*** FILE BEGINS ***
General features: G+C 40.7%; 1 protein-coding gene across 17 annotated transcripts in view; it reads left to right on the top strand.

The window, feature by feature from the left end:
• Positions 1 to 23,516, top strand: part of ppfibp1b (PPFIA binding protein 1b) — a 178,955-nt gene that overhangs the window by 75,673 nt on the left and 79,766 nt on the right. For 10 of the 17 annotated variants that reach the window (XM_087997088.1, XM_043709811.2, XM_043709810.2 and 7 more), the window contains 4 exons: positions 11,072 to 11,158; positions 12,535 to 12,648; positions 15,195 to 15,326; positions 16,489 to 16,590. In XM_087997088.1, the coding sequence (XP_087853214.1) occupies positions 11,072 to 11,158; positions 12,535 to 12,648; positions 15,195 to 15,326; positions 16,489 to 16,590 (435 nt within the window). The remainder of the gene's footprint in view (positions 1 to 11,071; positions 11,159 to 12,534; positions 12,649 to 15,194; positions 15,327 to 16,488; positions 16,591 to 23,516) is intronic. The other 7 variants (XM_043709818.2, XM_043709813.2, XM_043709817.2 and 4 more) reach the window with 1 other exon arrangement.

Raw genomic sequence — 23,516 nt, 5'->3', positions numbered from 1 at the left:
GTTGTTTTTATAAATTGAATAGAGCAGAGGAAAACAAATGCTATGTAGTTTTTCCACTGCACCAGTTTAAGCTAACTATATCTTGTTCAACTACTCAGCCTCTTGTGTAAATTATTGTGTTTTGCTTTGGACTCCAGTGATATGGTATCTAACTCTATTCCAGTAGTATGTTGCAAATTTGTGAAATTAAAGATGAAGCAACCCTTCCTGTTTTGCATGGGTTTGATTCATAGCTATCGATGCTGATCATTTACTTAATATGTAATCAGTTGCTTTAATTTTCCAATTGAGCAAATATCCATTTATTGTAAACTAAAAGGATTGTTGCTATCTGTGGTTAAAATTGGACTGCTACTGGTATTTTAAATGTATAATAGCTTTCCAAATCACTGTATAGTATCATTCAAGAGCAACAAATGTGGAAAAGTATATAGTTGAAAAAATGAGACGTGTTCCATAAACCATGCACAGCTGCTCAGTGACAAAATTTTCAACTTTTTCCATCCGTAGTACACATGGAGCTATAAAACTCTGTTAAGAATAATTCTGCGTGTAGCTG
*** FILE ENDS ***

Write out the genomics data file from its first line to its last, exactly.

General features: G+C 40.7%; 1 protein-coding gene across 17 annotated transcripts in view; it reads left to right on the top strand.

The window, feature by feature from the left end:
• Positions 1 to 23,516, top strand: part of ppfibp1b (PPFIA binding protein 1b) — a 178,955-nt gene that overhangs the window by 75,673 nt on the left and 79,766 nt on the right. For 10 of the 17 annotated variants that reach the window (XM_087997088.1, XM_043709811.2, XM_043709810.2 and 7 more), the window contains 4 exons: positions 11,072 to 11,158; positions 12,535 to 12,648; positions 15,195 to 15,326; positions 16,489 to 16,590. In XM_087997088.1, the coding sequence (XP_087853214.1) occupies positions 11,072 to 11,158; positions 12,535 to 12,648; positions 15,195 to 15,326; positions 16,489 to 16,590 (435 nt within the window). The remainder of the gene's footprint in view (positions 1 to 11,071; positions 11,159 to 12,534; positions 12,649 to 15,194; positions 15,327 to 16,488; positions 16,591 to 23,516) is intronic. The other 7 variants (XM_043709818.2, XM_043709813.2, XM_043709817.2 and 4 more) reach the window with 1 other exon arrangement.

Raw genomic sequence — 23,516 nt, 5'->3', positions numbered from 1 at the left:
GTTGTTTTTATAAATTGAATAGAGCAGAGGAAAACAAATGCTATGTAGTTTTTCCACTGCACCAGTTTAAGCTAACTATATCTTGTTCAACTACTCAGCCTCTTGTGTAAATTATTGTGTTTTGCTTTGGACTCCAGTGATATGGTATCTAACTCTATTCCAGTAGTATGTTGCAAATTTGTGAAATTAAAGATGAAGCAACCCTTCCTGTTTTGCATGGGTTTGATTCATAGCTATCGATGCTGATCATTTACTTAATATGTAATCAGTTGCTTTAATTTTCCAATTGAGCAAATATCCATTTATTGTAAACTAAAAGGATTGTTGCTATCTGTGGTTAAAATTGGACTGCTACTGGTATTTTAAATGTATAATAGCTTTCCAAATCACTGTATAGTATCATTCAAGAGCAACAAATGTGGAAAAGTATATAGTTGAAAAAATGAGACGTGTTCCATAAACCATGCACAGCTGCTCAGTGACAAAATTTTCAACTTTTTCCATCCGTAGTACACATGGAGCTATAAAACTCTGTTAAGAATAATTCTGCGTGTAGCTG